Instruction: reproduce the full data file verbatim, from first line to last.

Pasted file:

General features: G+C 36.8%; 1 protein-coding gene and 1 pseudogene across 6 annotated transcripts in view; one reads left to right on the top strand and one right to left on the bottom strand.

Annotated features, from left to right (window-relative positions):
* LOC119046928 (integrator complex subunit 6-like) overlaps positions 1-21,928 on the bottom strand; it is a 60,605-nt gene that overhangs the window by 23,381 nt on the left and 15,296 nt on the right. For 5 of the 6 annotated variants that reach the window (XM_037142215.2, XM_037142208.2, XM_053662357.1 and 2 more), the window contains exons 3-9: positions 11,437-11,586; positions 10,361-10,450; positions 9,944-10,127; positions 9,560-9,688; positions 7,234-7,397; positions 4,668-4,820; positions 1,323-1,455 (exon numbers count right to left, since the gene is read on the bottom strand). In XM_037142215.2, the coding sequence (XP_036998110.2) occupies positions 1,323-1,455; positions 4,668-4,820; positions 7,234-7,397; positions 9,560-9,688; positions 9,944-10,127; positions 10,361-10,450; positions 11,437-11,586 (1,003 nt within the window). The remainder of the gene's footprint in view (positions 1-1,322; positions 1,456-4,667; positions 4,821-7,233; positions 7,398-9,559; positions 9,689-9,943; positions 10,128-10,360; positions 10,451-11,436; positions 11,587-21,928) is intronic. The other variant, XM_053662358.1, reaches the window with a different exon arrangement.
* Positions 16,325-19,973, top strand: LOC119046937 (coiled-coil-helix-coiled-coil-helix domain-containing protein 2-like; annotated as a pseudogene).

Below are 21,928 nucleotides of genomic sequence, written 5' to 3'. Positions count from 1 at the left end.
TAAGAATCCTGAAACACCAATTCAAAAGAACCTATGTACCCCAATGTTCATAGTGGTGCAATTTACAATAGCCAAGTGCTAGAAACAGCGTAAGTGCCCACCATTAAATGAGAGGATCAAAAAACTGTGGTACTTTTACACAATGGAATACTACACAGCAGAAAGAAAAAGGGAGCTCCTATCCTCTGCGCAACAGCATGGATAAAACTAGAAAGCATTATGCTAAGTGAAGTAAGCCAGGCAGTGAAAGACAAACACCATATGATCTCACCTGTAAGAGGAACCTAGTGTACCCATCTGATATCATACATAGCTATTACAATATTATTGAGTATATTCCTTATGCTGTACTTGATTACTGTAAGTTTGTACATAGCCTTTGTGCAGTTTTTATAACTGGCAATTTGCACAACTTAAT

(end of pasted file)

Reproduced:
General features: G+C 36.8%; 1 protein-coding gene and 1 pseudogene across 6 annotated transcripts in view; one reads left to right on the top strand and one right to left on the bottom strand.

Annotated features, from left to right (window-relative positions):
* LOC119046928 (integrator complex subunit 6-like) overlaps positions 1-21,928 on the bottom strand; it is a 60,605-nt gene that overhangs the window by 23,381 nt on the left and 15,296 nt on the right. For 5 of the 6 annotated variants that reach the window (XM_037142215.2, XM_037142208.2, XM_053662357.1 and 2 more), the window contains exons 3-9: positions 11,437-11,586; positions 10,361-10,450; positions 9,944-10,127; positions 9,560-9,688; positions 7,234-7,397; positions 4,668-4,820; positions 1,323-1,455 (exon numbers count right to left, since the gene is read on the bottom strand). In XM_037142215.2, the coding sequence (XP_036998110.2) occupies positions 1,323-1,455; positions 4,668-4,820; positions 7,234-7,397; positions 9,560-9,688; positions 9,944-10,127; positions 10,361-10,450; positions 11,437-11,586 (1,003 nt within the window). The remainder of the gene's footprint in view (positions 1-1,322; positions 1,456-4,667; positions 4,821-7,233; positions 7,398-9,559; positions 9,689-9,943; positions 10,128-10,360; positions 10,451-11,436; positions 11,587-21,928) is intronic. The other variant, XM_053662358.1, reaches the window with a different exon arrangement.
* Positions 16,325-19,973, top strand: LOC119046937 (coiled-coil-helix-coiled-coil-helix domain-containing protein 2-like; annotated as a pseudogene).

Below are 21,928 nucleotides of genomic sequence, written 5' to 3'. Positions count from 1 at the left end.
TAAGAATCCTGAAACACCAATTCAAAAGAACCTATGTACCCCAATGTTCATAGTGGTGCAATTTACAATAGCCAAGTGCTAGAAACAGCGTAAGTGCCCACCATTAAATGAGAGGATCAAAAAACTGTGGTACTTTTACACAATGGAATACTACACAGCAGAAAGAAAAAGGGAGCTCCTATCCTCTGCGCAACAGCATGGATAAAACTAGAAAGCATTATGCTAAGTGAAGTAAGCCAGGCAGTGAAAGACAAACACCATATGATCTCACCTGTAAGAGGAACCTAGTGTACCCATCTGATATCATACATAGCTATTACAATATTATTGAGTATATTCCTTATGCTGTACTTGATTACTGTAAGTTTGTACATAGCCTTTGTGCAGTTTTTATAACTGGCAATTTGCACAACTTAAT